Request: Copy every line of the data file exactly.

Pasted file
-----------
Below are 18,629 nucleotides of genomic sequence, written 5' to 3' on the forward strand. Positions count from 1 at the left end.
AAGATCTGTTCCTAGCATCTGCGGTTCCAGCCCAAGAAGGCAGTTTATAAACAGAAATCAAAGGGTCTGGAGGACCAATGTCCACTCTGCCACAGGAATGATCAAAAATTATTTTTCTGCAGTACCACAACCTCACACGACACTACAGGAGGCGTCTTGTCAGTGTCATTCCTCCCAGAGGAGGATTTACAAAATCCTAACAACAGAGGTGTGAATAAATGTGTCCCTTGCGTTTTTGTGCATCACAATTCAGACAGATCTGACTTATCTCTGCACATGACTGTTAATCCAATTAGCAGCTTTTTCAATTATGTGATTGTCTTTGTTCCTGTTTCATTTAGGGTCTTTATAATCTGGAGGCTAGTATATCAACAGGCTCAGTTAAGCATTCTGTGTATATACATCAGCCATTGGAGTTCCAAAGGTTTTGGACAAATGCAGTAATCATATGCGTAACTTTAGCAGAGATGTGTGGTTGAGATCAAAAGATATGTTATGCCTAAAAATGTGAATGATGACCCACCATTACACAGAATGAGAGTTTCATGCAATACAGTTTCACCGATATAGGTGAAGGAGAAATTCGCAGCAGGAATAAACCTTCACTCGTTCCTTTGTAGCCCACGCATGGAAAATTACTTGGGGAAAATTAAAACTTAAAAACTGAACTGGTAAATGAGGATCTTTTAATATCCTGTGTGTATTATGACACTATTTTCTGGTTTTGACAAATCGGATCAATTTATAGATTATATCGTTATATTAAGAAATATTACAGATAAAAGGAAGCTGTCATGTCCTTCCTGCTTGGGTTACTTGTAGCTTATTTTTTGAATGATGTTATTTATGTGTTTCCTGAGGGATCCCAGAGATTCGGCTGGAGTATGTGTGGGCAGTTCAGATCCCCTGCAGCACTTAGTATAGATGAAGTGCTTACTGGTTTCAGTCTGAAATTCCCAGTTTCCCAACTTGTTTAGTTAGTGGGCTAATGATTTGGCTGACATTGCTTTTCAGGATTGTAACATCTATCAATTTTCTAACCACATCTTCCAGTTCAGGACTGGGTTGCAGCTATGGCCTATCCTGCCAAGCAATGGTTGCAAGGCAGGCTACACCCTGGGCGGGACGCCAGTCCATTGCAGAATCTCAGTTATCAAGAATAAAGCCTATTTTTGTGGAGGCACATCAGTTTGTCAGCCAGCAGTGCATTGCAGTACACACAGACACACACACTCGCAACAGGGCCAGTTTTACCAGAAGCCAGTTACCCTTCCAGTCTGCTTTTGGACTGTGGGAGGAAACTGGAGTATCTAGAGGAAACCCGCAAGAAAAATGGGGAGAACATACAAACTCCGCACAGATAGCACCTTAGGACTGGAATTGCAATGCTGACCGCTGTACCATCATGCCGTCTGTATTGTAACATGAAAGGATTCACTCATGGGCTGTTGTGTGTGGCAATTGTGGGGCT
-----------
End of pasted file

Below are 18,629 nucleotides of genomic sequence, written 5' to 3' on the forward strand. Positions count from 1 at the left end.
AAGATCTGTTCCTAGCATCTGCGGTTCCAGCCCAAGAAGGCAGTTTATAAACAGAAATCAAAGGGTCTGGAGGACCAATGTCCACTCTGCCACAGGAATGATCAAAAATTATTTTTCTGCAGTACCACAACCTCACACGACACTACAGGAGGCGTCTTGTCAGTGTCATTCCTCCCAGAGGAGGATTTACAAAATCCTAACAACAGAGGTGTGAATAAATGTGTCCCTTGCGTTTTTGTGCATCACAATTCAGACAGATCTGACTTATCTCTGCACATGACTGTTAATCCAATTAGCAGCTTTTTCAATTATGTGATTGTCTTTGTTCCTGTTTCATTTAGGGTCTTTATAATCTGGAGGCTAGTATATCAACAGGCTCAGTTAAGCATTCTGTGTATATACATCAGCCATTGGAGTTCCAAAGGTTTTGGACAAATGCAGTAATCATATGCGTAACTTTAGCAGAGATGTGTGGTTGAGATCAAAAGATATGTTATGCCTAAAAATGTGAATGATGACCCACCATTACACAGAATGAGAGTTTCATGCAATACAGTTTCACCGATATAGGTGAAGGAGAAATTCGCAGCAGGAATAAACCTTCACTCGTTCCTTTGTAGCCCACGCATGGAAAATTACTTGGGGAAAATTAAAACTTAAAAACTGAACTGGTAAATGAGGATCTTTTAATATCCTGTGTGTATTATGACACTATTTTCTGGTTTTGACAAATCGGATCAATTTATAGATTATATCGTTATATTAAGAAATATTACAGATAAAAGGAAGCTGTCATGTCCTTCCTGCTTGGGTTACTTGTAGCTTATTTTTTGAATGATGTTATTTATGTGTTTCCTGAGGGATCCCAGAGATTCGGCTGGAGTATGTGTGGGCAGTTCAGATCCCCTGCAGCACTTAGTATAGATGAAGTGCTTACTGGTTTCAGTCTGAAATTCCCAGTTTCCCAACTTGTTTAGTTAGTGGGCTAATGATTTGGCTGACATTGCTTTTCAGGATTGTAACATCTATCAATTTTCTAACCACATCTTCCAGTTCAGGACTGGGTTGCAGCTATGGCCTATCCTGCCAAGCAATGGTTGCAAGGCAGGCTACACCCTGGGCGGGACGCCAGTCCATTGCAGAATCTCAGTTATCAAGAATAAAGCCTATTTTTGTGGAGGCACATCAGTTTGTCAGCCAGCAGTGCATTGCAGTACACACAGACACACACACTCGCAACAGGGCCAGTTTTACCAGAAGCCAGTTACCCTTCCAGTCTGCTTTTGGACTGTGGGAGGAAACTGGAGTATCTAGAGGAAACCCGCAAGAAAAATGGGGAGAACATACAAACTCCGCACAGATAGCACCTTAGGACTGGAATTGCAATGCTGACCGCTGTACCATCATGCCGTCTGTATTGTAACATGAAAGGATTCACTCATGGGCTGTTGTGTGTGGCAATTGTGGGGCT